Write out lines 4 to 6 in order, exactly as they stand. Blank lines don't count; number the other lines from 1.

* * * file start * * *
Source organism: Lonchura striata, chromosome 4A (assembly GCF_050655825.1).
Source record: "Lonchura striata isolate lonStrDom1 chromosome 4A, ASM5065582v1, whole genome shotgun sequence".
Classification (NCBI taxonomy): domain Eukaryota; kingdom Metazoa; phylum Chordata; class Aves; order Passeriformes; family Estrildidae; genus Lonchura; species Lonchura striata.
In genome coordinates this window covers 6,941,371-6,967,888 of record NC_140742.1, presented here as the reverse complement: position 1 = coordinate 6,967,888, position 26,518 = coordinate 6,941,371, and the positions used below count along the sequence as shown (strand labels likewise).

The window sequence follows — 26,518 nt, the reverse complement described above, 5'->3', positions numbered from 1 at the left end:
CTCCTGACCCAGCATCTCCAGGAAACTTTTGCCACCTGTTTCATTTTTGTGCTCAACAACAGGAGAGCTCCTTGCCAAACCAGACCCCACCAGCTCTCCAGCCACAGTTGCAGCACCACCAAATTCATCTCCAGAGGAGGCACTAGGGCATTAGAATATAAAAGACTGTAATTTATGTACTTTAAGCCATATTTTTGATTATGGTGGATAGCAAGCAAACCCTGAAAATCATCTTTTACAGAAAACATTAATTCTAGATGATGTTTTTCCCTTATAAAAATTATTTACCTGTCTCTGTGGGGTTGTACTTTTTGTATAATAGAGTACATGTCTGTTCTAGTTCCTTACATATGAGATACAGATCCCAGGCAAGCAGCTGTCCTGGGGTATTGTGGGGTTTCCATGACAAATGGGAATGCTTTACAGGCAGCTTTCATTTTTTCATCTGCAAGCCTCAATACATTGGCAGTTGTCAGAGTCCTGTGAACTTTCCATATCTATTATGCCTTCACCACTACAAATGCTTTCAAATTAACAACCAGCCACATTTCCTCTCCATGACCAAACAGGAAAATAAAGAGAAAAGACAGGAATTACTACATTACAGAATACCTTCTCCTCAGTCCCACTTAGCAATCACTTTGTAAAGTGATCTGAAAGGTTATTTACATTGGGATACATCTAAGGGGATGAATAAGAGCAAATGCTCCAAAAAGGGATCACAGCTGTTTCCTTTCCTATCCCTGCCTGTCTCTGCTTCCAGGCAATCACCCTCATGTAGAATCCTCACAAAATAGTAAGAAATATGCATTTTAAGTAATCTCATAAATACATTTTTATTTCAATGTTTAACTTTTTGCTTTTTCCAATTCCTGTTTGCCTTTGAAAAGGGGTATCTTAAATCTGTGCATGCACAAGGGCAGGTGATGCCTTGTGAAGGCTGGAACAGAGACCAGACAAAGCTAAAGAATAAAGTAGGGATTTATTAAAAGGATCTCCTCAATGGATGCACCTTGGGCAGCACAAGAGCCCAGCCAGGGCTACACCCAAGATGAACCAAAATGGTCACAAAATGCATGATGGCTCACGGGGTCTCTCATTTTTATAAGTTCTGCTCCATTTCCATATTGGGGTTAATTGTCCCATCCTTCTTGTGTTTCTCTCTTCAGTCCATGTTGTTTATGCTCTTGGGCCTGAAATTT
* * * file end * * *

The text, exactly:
In genome coordinates this window covers 6,941,371-6,967,888 of record NC_140742.1, presented here as the reverse complement: position 1 = coordinate 6,967,888, position 26,518 = coordinate 6,941,371, and the positions used below count along the sequence as shown (strand labels likewise).

The window sequence follows — 26,518 nt, the reverse complement described above, 5'->3', positions numbered from 1 at the left end:
CTCCTGACCCAGCATCTCCAGGAAACTTTTGCCACCTGTTTCATTTTTGTGCTCAACAACAGGAGAGCTCCTTGCCAAACCAGACCCCACCAGCTCTCCAGCCACAGTTGCAGCACCACCAAATTCATCTCCAGAGGAGGCACTAGGGCATTAGAATATAAAAGACTGTAATTTATGTACTTTAAGCCATATTTTTGATTATGGTGGATAGCAAGCAAACCCTGAAAATCATCTTTTACAGAAAACATTAATTCTAGATGATGTTTTTCCCTTATAAAAATTATTTACCTGTCTCTGTGGGGTTGTACTTTTTGTATAATAGAGTACATGTCTGTTCTAGTTCCTTACATATGAGATACAGATCCCAGGCAAGCAGCTGTCCTGGGGTATTGTGGGGTTTCCATGACAAATGGGAATGCTTTACAGGCAGCTTTCATTTTTTCATCTGCAAGCCTCAATACATTGGCAGTTGTCAGAGTCCTGTGAACTTTCCATATCTATTATGCCTTCACCACTACAAATGCTTTCAAATTAACAACCAGCCACATTTCCTCTCCATGACCAAACAGGAAAATAAAGAGAAAAGACAGGAATTACTACATTACAGAATACCTTCTCCTCAGTCCCACTTAGCAATCACTTTGTAAAGTGATCTGAAAGGTTATTTACATTGGGATACATCTAAGGGGATGAATAAGAGCAAATGCTCCAAAAAGGGATCACAGCTGTTTCCTTTCCTATCCCTGCCTGTCTCTGCTTCCAGGCAATCACCCTCATGTAGAATCCTCACAAAATAGTAAGAAATATGCATTTTAAGTAATCTCATAAATACATTTTTATTTCAATGTTTAACTTTTTGCTTTTTCCAATTCCTGTTTGCCTTTGAAAAGGGGTATCTTAAATCTGTGCATGCACAAGGGCAGGTGATGCCTTGTGAAGGCTGGAACAGAGACCAGACAAAGCTAAAGAATAAAGTAGGGATTTATTAAAAGGATCTCCTCAATGGATGCACCTTGGGCAGCACAAGAGCCCAGCCAGGGCTACACCCAAGATGAACCAAAATGGTCACAAAATGCATGATGGCTCACGGGGTCTCTCATTTTTATAAGTTCTGCTCCATTTCCATATTGGGGTTAATTGTCCCATCCTTCTTGTGTTTCTCTCTTCAGTCCATGTTGTTTATGCTCTTGGGCCTGAAATTT